In Mumbai terminology, if one has to go from Churchgate to Kandivali and that is the duration of the entire market, where do you think the train has reached? How much more does this bull market have to offer?
I would say we are more than halfway through that journey, particularly as it relates to the multiple rerating that has happened. Back in March and April, the price to book basis market valuations for small and midcaps were probably as low as you had seen during the financial crisis or even lower than that.
They have rebounded from there. It happened very quickly and that was surprising. That part of the story in our view is more or less over. There is always this view that the pendulum can always swing a little bit too far so I would not count that out, but the way we are looking at underwriting investments today, we are saying that we want to invest in companies that have that ability to deliver significantly higher than market earnings growth of more than 20-25%.
Even if there is a multiple de-rating, we can still generate fairly good returns. If multiples stay where they are, then we generate 20-25% returns. But even if the multiples derate over the next three, four, five years, you will end up generating mid teens or higher returns and that is the outlook that we are taking when we are underwriting businesses because the multiple rerating can only go up that far.
It has already crossed the median number and from a stock picking perspective, companies or sectors that can deliver that superior earnings growth or fundamentals, can support those high valuations and drive the returns going forward.
The next 12 months could be big for pure internet companies, be it Policy Bazaar or Zomato and perhaps two, three more. Which is the one you are excited about?
These are all great businesses but I will take a step back. India is one of those fascinating places where these great internet stories are either smallcap or midcaps. Even those companies that you mentioned when they come out and get listed, will still be in midcaps. Pretty much everywhere else in the world, these types of companies are largecaps and that is driving the returns in the US or China or maybe in some pockets of Europe as well.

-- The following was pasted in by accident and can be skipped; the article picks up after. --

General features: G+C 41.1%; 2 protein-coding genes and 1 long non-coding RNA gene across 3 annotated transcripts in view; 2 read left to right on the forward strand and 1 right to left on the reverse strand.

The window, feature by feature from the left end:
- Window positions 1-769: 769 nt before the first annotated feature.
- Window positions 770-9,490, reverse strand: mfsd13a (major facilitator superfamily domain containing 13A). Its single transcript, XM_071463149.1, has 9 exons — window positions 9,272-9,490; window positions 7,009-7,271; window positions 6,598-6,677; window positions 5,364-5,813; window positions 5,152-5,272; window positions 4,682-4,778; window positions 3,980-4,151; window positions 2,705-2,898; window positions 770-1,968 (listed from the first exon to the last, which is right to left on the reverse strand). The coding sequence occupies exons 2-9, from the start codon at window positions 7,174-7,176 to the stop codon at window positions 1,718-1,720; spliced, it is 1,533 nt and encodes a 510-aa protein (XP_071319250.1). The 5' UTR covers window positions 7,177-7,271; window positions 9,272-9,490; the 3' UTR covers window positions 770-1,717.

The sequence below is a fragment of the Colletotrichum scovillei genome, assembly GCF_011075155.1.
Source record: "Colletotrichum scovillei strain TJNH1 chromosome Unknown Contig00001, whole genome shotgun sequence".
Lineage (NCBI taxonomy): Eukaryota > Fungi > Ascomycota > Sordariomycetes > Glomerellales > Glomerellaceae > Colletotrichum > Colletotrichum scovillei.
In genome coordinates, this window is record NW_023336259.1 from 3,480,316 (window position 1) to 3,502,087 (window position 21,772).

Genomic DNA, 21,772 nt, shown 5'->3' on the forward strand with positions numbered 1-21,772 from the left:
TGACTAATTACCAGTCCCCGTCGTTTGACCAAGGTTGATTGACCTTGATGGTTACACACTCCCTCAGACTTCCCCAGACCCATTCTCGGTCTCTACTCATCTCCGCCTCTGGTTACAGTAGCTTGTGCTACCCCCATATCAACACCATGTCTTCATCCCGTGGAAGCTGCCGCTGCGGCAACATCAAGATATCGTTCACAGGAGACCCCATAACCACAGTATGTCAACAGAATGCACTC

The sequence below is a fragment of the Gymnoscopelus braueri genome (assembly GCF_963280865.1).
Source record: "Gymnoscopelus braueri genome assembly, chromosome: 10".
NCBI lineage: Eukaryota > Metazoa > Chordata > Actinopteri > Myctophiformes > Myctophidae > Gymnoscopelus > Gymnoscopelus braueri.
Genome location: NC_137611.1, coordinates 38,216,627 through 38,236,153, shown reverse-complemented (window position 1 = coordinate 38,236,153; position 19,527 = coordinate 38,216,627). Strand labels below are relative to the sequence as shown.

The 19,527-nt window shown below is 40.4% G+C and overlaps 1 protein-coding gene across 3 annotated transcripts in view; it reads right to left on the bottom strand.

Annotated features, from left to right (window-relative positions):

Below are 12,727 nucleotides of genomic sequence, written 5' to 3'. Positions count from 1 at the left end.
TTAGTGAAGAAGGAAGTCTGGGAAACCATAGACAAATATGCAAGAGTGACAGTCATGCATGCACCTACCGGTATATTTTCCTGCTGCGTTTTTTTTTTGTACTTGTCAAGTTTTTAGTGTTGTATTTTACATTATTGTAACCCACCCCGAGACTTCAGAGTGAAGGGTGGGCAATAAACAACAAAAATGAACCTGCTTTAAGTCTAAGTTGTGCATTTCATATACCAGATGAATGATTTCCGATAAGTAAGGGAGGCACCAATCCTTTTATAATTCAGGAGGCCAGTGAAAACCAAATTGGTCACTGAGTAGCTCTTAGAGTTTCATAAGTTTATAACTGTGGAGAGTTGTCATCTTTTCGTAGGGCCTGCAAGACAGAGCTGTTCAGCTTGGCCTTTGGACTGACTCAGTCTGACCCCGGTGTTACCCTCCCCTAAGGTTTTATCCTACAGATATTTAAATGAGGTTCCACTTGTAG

In India, these are still largely small and midcaps and that is what gets us very excited that if one picks the right companies which have that long term success story and buys them at reasonable enough valuation with respect to that growth, one can generate pretty good returns. For companies that are in areas where they are going to be the strongest player with very limited competition ahead of them, say somebody like PolicyBazaar, should do extremely well.
But there are a whole host of these companies which over the next year or two will become public. Some of them are tackling some very difficult problems like Delhivery. It is in the logistics space which is very tough for a number of years but they are trying to tackle that problem. That is a great example of how you could deploy technology in the old economy sort of sectors as well.
We are pretty excited by a whole host of companies where one has to wait and see at what valuations they become available to investors and see at that point in time, what sort of prospective returns are available.